• Invest in critical physical infrastructure (energy, waste and transport) to support wider transition to a circular economy.
  • Ensure access to financially viable storage facilities.
Shared Infrastructure
  • Invest in shared spaces for communities and businesses to encourage the growth of a sharing economy.

Circular economy enablers analysis Key findings

Enabling levers for the circular economy identified through:

  • 75+ documents reviewed for policy analysis
  • 60+ existing projects identified.
  • 35+ stakeholder engagement workshops.
  • 100+ people engaged across private, public and third sector.

Policy landscape in the West Midlands is fragmented

  • No significant policies in the region enabling circular economy at scale.
  • Circular economy is often only mentioned in waste policies, which mostly focused on recycling.
  • Policies need to push for circular design especially in planning.
  • Changes in national policies and introduction of New Waste Prevention Programme, Extended Producer Responsibility and Deposit Return Scheme, bring new opportunities.

WMCA has an important role in facilitating collaboration and convening experts.

  • Public sector is not yet using procurement powers to leverage circularity.

Numerous business support programmes already exist.

  • Need to ensure SMEs can access support to adopt circular business processes and to develop circular products and services.

Insights into the sharing economy obtained from stakeholder engagement and household consumption patterns.

23%of household waste still goes to the landfill or is incinerated every year.

Households also account for 42% of gas consumption and 49% water usage in the region each year.

Existing community and volunteer groups need further support to scale up sharing economy activities.

Still a poor understanding of what the circular economy is. Wider awareness raising and behavioural change is required.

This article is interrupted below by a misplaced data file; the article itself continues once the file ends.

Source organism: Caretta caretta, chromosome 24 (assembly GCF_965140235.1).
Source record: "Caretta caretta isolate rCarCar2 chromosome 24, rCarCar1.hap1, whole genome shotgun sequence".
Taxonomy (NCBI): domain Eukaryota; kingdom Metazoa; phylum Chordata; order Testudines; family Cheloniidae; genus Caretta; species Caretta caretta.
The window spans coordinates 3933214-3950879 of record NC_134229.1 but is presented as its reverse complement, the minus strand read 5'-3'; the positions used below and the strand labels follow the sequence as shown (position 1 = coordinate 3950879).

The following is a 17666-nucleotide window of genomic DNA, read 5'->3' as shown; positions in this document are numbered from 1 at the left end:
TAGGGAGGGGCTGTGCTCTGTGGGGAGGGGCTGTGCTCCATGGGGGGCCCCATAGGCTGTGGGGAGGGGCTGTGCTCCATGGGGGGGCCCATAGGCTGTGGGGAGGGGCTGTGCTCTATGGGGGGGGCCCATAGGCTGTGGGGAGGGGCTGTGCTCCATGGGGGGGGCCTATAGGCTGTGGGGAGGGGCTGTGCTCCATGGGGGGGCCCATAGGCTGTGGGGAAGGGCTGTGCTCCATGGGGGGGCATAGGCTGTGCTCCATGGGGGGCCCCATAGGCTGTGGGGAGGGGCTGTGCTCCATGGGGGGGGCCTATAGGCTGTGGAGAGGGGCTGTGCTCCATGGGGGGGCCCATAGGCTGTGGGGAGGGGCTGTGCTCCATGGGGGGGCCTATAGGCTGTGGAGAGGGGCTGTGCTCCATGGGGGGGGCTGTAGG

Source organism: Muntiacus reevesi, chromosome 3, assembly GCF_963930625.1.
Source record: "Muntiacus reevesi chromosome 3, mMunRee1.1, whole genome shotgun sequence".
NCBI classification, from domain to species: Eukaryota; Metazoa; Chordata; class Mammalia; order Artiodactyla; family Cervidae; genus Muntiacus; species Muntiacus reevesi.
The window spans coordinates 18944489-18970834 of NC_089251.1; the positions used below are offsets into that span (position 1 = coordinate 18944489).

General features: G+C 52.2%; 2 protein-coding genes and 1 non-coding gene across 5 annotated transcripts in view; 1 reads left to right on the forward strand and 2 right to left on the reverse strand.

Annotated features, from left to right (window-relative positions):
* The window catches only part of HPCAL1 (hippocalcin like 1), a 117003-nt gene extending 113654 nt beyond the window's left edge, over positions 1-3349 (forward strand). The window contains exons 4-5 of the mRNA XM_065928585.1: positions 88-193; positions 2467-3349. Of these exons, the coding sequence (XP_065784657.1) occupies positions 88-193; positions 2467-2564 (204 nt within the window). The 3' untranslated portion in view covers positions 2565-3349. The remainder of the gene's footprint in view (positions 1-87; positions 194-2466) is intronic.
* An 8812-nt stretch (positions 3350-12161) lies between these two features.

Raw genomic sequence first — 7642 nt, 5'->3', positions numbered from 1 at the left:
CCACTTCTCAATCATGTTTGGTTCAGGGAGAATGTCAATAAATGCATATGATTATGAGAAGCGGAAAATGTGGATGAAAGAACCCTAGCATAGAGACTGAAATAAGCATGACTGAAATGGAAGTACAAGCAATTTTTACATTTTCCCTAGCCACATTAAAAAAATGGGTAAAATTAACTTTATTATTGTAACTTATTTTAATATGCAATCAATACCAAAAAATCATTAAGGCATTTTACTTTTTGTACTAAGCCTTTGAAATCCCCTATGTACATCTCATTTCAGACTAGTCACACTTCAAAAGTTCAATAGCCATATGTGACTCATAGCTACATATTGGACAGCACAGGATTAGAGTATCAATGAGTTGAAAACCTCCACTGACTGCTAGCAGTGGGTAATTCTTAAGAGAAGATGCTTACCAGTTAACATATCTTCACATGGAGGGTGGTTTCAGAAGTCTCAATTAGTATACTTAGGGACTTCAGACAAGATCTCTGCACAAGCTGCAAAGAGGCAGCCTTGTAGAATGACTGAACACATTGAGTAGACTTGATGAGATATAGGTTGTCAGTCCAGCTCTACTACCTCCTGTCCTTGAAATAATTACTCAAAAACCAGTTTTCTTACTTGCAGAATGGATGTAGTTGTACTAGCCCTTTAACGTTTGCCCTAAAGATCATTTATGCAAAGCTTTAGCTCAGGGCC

High concentration of higher education institutions leading on circular economy research.

Better linkages required between research and commercial applications.

Existing innovation programmes can act as catalyst for circular economy.

West Midlands benefits from legacy of the National Industrial Symbiosis Programme (NISP®).

Investment in critical waste, energy and transport infrastructure required to support a wider shift.

Ongoing region-wide investment in 5G is useful to support the transition to a circular economy.

Resource recovery and material exchange hubs are required.

Logistics are key. Better tracking and transport of resources needed.

France’s Anti-Waste Law (2020)

In February 2020, France signed Law No 2020- 105: Circular Economy and the Fight Against Waste. The law has provided clear targets
and therefore certainty for all stakeholders involved in transitioning to a circular economy. Setting clear targets for waste reduction and resource use optimisation is necessary. These must be accompanied by wider legislative and regulatory actions.

Circular Economy Primer (2020)

The Primer provides guidance for built environment professionals to embed circular economy principles into their projects and design processes. The Primer provides clear guidance and requirements to increase adoption of circular design. Routemaps should focus on sectors that have the biggest impacts and should be complemented with additional policy guidance and documents targeting specific sectors or aspects of the circular economy.